Summary: A large rock located in the Lane Cove National Park, which has both Aboriginal and European engravings.

This picnic area in the Lane Cove National Park gets its name from the Bible’s Fifth Commandment, which was carved onto a rock by Thomas Tunbridge in the 1800s after an argument with his parents (when the area was a family farm).

IMG 5288 LR Commandment Rock (Lane Cove)

Partly hidden by shrubs, the engraving site hosts both Aboriginal rock art, and European carvings. The only engraving that is considered to be definitely Aboriginal is a crescent, probably a boomerang.

AWAT2904 LR Commandment Rock (Lane Cove)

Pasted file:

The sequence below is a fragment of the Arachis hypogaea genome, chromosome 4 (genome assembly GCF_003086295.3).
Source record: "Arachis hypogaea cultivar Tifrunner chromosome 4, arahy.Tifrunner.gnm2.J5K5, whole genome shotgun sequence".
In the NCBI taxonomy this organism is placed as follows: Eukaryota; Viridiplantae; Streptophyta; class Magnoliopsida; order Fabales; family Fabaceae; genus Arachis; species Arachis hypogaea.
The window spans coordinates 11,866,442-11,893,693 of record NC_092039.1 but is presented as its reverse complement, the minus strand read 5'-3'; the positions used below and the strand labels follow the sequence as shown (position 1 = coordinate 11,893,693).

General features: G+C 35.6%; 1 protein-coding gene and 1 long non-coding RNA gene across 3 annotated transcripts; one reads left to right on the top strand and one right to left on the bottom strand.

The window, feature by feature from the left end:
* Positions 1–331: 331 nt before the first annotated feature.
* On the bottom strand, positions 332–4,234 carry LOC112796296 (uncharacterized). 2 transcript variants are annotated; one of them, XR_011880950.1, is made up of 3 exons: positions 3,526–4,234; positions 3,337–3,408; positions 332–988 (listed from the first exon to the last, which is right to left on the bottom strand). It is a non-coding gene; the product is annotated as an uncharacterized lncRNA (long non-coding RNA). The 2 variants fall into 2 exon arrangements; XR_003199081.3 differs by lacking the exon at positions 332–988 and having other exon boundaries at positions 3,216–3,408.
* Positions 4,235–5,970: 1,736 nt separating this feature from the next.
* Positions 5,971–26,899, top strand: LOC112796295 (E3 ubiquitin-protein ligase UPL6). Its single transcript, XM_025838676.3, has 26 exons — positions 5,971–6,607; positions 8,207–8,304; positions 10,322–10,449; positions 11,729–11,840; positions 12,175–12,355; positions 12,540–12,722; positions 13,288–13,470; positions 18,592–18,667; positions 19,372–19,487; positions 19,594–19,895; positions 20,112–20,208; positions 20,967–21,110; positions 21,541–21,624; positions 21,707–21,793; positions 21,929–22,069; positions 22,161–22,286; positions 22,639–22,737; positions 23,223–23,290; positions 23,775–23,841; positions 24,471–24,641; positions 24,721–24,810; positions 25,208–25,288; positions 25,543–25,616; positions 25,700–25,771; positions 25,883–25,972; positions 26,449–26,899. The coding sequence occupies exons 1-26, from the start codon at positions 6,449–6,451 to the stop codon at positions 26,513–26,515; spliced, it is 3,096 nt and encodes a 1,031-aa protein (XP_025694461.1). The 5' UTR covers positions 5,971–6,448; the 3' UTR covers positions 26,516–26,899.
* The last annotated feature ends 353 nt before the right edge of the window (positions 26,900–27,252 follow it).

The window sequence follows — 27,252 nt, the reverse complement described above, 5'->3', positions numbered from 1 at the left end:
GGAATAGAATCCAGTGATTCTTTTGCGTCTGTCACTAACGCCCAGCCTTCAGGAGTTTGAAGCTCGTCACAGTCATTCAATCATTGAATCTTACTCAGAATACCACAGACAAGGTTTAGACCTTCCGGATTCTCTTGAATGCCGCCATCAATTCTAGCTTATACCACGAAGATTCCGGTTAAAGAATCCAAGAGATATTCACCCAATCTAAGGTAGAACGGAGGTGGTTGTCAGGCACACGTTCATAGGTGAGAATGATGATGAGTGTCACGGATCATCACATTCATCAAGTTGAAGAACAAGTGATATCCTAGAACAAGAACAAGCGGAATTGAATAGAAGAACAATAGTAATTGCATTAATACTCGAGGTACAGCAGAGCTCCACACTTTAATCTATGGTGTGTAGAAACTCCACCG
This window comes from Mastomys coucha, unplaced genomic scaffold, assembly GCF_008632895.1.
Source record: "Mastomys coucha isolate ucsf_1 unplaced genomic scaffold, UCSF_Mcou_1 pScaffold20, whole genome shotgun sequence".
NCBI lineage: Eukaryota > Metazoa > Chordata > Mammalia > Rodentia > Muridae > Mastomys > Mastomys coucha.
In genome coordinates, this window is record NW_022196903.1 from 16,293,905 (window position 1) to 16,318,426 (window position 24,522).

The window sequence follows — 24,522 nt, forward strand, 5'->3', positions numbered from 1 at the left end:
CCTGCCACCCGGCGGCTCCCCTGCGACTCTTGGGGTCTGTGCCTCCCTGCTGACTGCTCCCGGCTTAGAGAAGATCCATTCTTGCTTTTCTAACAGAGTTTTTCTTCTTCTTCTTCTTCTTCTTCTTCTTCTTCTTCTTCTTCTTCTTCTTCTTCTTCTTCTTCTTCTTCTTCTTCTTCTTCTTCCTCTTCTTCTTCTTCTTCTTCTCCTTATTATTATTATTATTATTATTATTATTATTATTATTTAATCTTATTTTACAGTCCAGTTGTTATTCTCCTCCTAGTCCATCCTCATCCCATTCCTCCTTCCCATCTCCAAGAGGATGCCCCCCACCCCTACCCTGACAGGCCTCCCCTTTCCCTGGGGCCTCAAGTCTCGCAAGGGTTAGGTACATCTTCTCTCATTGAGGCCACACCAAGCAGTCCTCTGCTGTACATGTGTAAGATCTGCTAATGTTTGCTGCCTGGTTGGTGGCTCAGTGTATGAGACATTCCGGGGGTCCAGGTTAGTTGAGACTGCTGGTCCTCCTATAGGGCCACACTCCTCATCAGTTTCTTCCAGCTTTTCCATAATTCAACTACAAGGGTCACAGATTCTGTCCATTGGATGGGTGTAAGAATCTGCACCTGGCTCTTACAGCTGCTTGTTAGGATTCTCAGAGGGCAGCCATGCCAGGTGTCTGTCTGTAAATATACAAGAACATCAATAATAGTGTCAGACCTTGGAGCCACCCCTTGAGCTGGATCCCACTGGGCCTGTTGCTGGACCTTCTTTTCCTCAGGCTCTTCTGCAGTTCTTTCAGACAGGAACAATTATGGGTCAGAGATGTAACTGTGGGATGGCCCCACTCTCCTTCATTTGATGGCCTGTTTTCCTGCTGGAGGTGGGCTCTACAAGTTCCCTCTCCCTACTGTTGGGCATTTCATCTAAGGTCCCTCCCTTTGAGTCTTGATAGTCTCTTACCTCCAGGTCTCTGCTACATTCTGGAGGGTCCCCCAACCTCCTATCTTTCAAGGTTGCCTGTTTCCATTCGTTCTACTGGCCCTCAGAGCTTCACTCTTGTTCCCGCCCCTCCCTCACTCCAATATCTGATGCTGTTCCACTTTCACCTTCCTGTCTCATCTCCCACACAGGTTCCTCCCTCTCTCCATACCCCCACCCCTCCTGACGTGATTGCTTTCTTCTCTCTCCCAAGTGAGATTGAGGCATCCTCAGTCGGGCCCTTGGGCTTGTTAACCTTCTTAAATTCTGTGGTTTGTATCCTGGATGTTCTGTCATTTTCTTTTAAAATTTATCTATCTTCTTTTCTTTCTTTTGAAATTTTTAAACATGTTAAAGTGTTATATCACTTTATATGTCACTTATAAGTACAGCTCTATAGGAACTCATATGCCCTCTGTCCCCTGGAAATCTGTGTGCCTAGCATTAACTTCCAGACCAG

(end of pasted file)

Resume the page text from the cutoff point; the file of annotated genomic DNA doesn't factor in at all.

A motif of what appears to be a sunburst is thought to also be Aboriginal – which would make it the only known example of its kind in the Sydney area.

AWAT2922 LR Commandment Rock (Lane Cove)

There are also later European carvings, including a bow and arrow, cannon and sword.

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Aboriginal Sites by National Park

Over 40 sites have been recorded within the park; many were located along the river bank and were flooded by the building of the weir in 1938.
Over a hundred Aboriginal sites have been recorded in the Hornsby region, with many of these in the Berowra Valley National Park and around the suburb of Berowra.
The Greater Blue Mountains World Heritage Area protects over 3,000 known Aboriginal heritage sites, and many more which are yet to be recorded. This area includes the Blue Mountains National Park, Gardens of Stone, Wollemi National Park and Yengo National Park.